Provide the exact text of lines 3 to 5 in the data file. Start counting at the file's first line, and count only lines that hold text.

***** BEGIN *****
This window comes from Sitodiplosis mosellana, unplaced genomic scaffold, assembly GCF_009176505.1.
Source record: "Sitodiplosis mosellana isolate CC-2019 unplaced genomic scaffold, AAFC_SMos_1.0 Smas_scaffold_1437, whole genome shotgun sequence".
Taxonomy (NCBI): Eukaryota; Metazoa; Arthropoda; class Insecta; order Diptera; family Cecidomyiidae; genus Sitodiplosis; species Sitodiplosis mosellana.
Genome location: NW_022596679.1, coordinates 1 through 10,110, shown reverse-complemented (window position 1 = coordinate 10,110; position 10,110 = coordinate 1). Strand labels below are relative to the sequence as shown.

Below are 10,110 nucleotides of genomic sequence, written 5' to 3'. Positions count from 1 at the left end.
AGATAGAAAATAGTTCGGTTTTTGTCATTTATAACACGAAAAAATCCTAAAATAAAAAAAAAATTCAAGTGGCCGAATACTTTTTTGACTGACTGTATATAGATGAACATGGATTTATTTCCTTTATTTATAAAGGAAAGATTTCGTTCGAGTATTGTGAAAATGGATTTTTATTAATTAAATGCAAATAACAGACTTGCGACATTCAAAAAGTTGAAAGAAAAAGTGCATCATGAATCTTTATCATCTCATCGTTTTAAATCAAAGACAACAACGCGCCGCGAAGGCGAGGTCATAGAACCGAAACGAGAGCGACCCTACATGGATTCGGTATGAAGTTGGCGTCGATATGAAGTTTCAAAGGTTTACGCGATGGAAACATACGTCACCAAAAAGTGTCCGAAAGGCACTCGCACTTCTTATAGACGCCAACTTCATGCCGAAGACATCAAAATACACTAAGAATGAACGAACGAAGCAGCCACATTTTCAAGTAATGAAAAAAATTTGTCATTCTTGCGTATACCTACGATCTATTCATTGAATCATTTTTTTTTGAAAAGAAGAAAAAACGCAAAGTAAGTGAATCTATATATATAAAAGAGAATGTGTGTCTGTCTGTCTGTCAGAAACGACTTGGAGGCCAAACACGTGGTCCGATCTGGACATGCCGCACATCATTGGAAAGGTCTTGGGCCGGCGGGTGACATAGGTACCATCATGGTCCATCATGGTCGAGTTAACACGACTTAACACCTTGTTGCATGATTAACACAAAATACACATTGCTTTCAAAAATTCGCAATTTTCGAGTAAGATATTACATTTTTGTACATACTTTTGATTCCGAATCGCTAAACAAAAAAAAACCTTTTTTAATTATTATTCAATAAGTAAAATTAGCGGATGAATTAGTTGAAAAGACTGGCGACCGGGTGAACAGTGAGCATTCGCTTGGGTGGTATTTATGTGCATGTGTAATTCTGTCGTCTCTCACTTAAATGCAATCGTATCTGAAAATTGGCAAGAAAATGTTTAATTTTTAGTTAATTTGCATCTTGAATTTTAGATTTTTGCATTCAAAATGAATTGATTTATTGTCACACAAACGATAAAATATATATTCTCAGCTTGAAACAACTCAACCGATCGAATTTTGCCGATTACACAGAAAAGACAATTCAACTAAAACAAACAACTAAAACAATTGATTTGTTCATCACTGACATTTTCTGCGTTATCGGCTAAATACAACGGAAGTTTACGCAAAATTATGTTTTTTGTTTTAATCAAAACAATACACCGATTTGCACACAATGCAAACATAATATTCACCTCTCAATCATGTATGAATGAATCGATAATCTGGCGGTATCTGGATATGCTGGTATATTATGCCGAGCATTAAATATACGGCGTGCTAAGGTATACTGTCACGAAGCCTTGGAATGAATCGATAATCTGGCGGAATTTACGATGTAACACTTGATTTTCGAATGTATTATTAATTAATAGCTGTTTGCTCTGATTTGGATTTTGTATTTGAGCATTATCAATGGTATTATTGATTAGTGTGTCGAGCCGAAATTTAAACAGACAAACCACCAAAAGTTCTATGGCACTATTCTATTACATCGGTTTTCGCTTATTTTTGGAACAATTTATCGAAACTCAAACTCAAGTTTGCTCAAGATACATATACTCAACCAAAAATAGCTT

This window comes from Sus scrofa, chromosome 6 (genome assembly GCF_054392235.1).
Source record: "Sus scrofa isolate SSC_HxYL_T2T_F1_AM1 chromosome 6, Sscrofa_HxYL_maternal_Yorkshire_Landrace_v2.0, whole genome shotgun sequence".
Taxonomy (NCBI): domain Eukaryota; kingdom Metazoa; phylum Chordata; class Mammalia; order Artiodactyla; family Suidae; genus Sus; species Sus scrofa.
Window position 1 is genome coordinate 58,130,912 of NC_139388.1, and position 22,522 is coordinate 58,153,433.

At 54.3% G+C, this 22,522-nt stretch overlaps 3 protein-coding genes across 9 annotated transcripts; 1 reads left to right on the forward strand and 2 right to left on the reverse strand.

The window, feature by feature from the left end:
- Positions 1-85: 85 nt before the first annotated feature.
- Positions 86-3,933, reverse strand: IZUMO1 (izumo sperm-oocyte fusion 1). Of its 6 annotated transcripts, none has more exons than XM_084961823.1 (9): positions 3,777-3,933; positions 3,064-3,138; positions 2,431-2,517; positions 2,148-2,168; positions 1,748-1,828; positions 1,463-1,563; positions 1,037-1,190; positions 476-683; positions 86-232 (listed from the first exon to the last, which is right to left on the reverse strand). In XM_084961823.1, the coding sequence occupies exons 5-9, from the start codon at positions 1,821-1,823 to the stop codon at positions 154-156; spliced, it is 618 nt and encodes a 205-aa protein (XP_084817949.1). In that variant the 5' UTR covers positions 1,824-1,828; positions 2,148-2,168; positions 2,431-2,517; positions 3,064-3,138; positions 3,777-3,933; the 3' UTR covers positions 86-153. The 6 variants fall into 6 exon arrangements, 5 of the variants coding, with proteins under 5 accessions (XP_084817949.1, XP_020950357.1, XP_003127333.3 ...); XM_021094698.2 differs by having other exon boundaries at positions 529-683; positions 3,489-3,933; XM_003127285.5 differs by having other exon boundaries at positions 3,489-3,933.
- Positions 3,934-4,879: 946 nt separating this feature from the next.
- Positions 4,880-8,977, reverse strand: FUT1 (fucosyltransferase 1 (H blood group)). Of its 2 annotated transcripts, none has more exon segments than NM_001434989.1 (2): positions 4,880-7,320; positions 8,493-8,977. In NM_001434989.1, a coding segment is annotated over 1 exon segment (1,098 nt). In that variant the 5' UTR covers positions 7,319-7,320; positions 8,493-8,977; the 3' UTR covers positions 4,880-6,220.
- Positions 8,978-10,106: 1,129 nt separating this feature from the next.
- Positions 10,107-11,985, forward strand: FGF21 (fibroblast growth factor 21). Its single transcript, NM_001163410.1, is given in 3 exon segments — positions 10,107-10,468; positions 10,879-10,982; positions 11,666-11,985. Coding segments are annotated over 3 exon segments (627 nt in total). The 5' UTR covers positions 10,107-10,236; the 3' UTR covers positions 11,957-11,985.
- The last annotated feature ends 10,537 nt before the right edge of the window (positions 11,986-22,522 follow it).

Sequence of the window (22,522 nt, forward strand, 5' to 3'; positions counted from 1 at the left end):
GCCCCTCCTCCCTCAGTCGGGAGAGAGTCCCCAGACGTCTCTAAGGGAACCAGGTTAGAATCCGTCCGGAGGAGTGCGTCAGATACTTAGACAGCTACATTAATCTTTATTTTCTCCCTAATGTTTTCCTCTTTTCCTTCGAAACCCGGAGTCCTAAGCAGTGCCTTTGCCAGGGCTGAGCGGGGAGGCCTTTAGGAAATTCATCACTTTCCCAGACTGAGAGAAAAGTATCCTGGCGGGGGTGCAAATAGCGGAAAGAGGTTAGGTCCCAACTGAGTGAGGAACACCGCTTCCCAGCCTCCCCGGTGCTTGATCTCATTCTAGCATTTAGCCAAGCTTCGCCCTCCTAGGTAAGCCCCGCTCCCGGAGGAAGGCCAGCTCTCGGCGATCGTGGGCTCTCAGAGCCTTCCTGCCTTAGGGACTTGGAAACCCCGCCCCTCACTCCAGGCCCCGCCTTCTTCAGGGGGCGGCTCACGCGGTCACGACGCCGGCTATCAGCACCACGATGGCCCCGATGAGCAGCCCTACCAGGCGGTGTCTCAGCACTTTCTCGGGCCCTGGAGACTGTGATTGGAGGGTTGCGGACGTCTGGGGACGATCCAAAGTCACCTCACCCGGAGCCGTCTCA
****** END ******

Taxonomy (NCBI): Eukaryota; Metazoa; Arthropoda; class Insecta; order Diptera; family Cecidomyiidae; genus Sitodiplosis; species Sitodiplosis mosellana.
Genome location: NW_022596679.1, coordinates 1 through 10,110, shown reverse-complemented (window position 1 = coordinate 10,110; position 10,110 = coordinate 1). Strand labels below are relative to the sequence as shown.

Below are 10,110 nucleotides of genomic sequence, written 5' to 3'. Positions count from 1 at the left end.